By Clay Latimer and John Meyer
Denver Rocky Mountain News Staff Writers
For Sharon Jodoin, the 21st Bolder Boulder began at 4:30 on Monday morning, and ended six hours and 29 minutes later.
By ordinary standards, that isn't an impressive performance. But the 46- year-old Greeley resident is not an ordinary woman.
Jodoin learned she had multiple sclerosis more than 20 years ago, which sentenced her to a sedentary life. Or so her doctor said. But she managed to cover a lot of ground Monday, with the help of Leo, her husband, and a friend.
"I wanted do the whole thing, but I didn't know if I could hold up," she said. "I can't believe it. I'm a snail and I know it." Nevertheless, no barrier was too difficult for Jodoin, including the Folsom Street hill.
"That's not a hill; it's a mountain."
Jodoin learned she had MS three months after she and Leo were married in 1976.
"I'm just awestruck," Leo said. "It's amazing to see her get out and do this. It takes a tremendous amount of willpower. It makes you proud." Added Sharon: "When I was a little kid, I thought people my age were in the grave. And now I'm this age and feeling fantastic."
Citizen's races -- Darren Wilson, a 30-year-old Australian, covered the course in 30:42 to win the men's division in the citizen's race. Colorado Springs' Sam Ngatia was second at 31:22.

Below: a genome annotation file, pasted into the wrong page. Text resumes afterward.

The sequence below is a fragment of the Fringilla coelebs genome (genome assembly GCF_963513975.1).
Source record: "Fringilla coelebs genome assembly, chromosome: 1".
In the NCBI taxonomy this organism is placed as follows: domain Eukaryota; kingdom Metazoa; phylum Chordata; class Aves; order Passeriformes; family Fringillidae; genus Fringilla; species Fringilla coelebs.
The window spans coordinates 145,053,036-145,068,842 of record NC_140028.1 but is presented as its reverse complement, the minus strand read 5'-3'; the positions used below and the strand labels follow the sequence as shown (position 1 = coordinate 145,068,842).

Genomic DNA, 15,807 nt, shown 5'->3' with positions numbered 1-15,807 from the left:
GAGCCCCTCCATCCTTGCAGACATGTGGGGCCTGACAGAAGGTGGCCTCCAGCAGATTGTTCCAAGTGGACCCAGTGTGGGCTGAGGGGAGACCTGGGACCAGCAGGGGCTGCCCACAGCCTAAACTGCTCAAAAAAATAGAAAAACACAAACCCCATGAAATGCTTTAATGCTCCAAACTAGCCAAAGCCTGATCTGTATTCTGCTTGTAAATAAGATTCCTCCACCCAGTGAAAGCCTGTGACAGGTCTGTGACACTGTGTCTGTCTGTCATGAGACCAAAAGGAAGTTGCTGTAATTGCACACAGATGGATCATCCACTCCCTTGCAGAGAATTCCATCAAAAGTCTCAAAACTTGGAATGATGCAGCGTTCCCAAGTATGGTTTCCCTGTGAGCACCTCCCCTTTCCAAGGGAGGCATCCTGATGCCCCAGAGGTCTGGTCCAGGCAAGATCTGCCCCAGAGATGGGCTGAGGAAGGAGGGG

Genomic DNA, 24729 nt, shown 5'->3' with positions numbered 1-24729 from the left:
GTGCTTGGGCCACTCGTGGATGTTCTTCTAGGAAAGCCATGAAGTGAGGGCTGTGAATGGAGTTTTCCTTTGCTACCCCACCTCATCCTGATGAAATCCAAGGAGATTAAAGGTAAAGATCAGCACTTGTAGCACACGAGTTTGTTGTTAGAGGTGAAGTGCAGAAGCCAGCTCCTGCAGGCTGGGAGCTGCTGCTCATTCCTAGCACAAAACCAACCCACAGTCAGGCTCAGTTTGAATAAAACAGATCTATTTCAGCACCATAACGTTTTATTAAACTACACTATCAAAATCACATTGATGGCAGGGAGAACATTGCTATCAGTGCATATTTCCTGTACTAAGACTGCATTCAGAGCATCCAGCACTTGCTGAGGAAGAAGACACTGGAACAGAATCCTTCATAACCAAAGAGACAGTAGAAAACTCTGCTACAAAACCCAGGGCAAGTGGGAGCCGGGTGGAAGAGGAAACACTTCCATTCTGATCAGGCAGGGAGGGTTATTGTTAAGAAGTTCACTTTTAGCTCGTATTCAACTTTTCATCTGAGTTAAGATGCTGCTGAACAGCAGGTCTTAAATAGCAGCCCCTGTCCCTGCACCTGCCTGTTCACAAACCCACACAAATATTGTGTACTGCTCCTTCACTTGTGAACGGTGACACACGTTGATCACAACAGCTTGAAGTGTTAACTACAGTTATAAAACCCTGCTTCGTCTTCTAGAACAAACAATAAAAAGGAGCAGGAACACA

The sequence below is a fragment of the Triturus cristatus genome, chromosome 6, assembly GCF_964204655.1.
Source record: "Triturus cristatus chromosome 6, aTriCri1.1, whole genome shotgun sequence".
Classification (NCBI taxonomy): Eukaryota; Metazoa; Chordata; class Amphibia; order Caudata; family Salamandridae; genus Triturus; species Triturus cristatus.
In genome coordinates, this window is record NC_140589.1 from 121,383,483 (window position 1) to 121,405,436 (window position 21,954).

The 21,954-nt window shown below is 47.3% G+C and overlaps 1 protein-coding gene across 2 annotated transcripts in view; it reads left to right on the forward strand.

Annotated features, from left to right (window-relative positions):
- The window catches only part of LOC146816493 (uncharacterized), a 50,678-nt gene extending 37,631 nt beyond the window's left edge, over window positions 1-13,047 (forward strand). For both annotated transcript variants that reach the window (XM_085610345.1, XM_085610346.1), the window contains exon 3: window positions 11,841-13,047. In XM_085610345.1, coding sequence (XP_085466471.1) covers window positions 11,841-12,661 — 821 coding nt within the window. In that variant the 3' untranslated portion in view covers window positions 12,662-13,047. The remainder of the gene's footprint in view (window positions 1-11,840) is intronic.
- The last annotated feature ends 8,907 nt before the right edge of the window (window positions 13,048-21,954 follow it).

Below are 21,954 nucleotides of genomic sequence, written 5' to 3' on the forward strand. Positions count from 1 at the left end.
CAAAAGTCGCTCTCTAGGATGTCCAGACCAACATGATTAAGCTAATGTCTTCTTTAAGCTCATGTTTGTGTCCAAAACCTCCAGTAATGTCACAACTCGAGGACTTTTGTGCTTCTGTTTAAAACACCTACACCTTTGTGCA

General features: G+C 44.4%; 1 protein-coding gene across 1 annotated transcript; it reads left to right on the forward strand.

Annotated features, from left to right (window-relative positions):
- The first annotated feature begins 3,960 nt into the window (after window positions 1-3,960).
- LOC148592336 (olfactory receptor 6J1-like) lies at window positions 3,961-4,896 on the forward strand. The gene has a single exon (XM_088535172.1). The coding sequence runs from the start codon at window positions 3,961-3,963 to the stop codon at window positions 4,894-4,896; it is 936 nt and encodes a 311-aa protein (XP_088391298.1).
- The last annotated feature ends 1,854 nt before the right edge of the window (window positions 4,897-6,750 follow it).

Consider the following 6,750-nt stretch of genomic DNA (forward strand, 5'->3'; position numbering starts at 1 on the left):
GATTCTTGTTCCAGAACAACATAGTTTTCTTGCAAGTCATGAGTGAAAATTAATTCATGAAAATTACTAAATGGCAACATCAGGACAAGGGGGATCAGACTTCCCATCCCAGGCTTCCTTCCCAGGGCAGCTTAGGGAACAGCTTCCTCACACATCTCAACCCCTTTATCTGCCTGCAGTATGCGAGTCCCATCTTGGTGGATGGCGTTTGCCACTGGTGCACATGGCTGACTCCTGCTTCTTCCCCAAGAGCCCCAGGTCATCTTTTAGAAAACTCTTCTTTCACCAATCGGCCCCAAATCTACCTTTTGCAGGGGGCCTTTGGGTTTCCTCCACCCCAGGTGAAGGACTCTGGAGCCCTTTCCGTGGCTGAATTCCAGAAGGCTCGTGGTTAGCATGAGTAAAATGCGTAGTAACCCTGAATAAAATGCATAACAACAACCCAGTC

"At the three-mile mark it was difficult, but then the course was quite fast," Wilson said. "I'm quite pleased with the time with the altitude. I was running by myself but was comfortable doing that."
Russia's Albina Gallyamova was supposed to run in the women's elite race, but her teammates didn't show, so Gallyamova ran in the women's citizen's race instead, finishing first in 34:56.
"I looked for them but then I discovered that they didn't come," she Gallyamova, a 35-year-old from St. Petersburg. "Why, I don't know. ..." Junko Akagi of Japan and Boulder finished second (35); Japan's Al Sugihara third.
Fast on wheels -- Mexico's Saul Mendoza shattered his own Bolder Boulder
course record in the men's wheelchair division in 20:19, breaking his mark
by 24 seconds. His margin of victory, 2:11 over Keith Davis, was the largest
in the 10-year history of the wheelchair
competition. He won $2,500.
"After the third mile, I felt great. I knew I could break the record, but. ..."
Cheri Becerra of Nebraska City, Neb., won the women's division in 26:21,
defeating Illinois' Jean Driscoll by one second, the smallest victory margin
in wheelchair competition. Becerra won $1,500; Driscoll $750.